The FDA Drug Approval Process Explained

Let’s begin with an interesting proposal. Say you had half a billion dollars and had 2 choices: 1) Buy a pro sports team or 2) Pay for a drug to get through FDA approval fully and then own that drug’s rights – which would you go for? The typical person doesn’t understand that these two proposals cost the same.

Getting a drug through the FDA approval process is time consuming, risky, and expensive. Only 1 in 5 medications makes it through, and the cost is very very large. If the medication succeeds and the disease is a common one, like diabetes, the sales potential may be significant. So option 2 may provide much more revenue than a pro sports team ever could. Most sports franchises break even from year to year, but they do actually generate revenue and usually appreciate over time.

The step prior to animal testing includes either synthesizing the drug in a laboratory or purifying the drug from a natural source. Then common testing animals include rats or mice. This is termed preclinical phase. If success is achieved with animals, an Investigational New Drug (IND) application is submitted to the FDA. The application includes the protocol for the specifics of the human trials. The Food and Drug Administration may contest or approve the protocol, but if after 30 days no reply is received the manufacturer may commence human testing.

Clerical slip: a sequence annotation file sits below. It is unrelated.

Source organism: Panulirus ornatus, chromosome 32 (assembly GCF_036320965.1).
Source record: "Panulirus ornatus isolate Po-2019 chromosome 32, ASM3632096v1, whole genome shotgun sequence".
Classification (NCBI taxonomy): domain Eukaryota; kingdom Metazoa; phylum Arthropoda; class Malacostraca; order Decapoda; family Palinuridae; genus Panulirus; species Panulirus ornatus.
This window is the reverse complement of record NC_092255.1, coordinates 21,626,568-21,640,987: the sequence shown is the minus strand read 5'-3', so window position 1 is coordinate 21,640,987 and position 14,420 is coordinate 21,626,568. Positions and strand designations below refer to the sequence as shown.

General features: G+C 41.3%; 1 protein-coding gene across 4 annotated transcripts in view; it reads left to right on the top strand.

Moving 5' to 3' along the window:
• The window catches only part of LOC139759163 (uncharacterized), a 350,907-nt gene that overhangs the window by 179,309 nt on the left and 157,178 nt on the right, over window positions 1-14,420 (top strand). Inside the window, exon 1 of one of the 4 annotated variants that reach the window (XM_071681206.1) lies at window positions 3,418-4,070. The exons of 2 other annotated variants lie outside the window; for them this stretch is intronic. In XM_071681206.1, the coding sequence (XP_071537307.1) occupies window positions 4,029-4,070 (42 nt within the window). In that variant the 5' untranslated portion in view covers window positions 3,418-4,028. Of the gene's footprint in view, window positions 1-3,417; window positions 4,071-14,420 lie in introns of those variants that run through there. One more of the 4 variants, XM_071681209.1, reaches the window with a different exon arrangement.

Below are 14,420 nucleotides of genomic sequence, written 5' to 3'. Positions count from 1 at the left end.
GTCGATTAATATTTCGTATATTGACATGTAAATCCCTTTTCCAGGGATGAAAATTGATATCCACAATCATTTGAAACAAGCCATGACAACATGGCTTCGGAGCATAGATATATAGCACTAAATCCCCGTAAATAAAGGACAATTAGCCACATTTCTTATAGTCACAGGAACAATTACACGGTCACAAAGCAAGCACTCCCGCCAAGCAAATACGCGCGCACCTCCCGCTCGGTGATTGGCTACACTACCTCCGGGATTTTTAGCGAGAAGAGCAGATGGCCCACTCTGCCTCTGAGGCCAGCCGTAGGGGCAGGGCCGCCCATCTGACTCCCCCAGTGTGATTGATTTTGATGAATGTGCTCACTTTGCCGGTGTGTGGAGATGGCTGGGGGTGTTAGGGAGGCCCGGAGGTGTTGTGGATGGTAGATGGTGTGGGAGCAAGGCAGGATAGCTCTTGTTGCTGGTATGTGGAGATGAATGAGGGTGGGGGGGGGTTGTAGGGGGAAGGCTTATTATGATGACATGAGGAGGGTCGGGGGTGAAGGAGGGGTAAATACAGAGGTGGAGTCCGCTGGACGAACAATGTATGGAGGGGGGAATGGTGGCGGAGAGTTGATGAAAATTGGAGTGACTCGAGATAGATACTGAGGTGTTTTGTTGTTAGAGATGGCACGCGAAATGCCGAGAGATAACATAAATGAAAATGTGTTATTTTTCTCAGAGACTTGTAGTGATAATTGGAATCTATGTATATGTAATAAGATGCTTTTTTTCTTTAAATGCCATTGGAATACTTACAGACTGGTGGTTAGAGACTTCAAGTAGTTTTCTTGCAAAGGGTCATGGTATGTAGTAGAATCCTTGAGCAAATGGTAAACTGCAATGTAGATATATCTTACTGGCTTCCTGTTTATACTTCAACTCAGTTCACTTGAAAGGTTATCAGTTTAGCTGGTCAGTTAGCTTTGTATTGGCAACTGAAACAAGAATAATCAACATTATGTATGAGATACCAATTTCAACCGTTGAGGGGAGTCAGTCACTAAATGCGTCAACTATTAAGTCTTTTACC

Clinical trials in the FDA occur in 3 phases. The first phase involves giving the drug to healthy individuals looking for safety and determining safe dosage. Once that phase is finished, Phase 2 entails administering the drug to people with the disease looking for side effect profiles. The numbers here are small.

Phase Three is when the real testing happens. Large numbers of patients who have the disease process in question are given the drug. All 3 phases on average takes 5 years. It may be longer if the drug is complicated or if the disease being tested is not very prominent so filling the requisite numbers may take a while. It can cost upwards of six hundred million to complete all of the phases. Only 20% of all drugs make it all the way through.

After successfully getting through Phase 3, the manufacturer submits a New Drug Application (NDA) to the FDA. This is comprehensive and contains all of the study results. On average it takes the FDA 15 months to review an NDA. If approved, the FDA will give the drug an “On-Label Indication.” The drug can be marketed for the given indication that is on the label, and if physicians deem it appropriate for other indications they may prescribe it “Off-Label”. An example of this would be gabapentin, with a brand name of Neurontin. Gabapentin was approved for epilepsy “on-label” but is commonly used “off-label” for pain management in patients with peripheral neuropathy.

A supplemental application needs to be submitted for an additional on-label indication for the drug. This supplemental paperwork and process with the FDA may cost anywhere from 10 to 40 million dollars.

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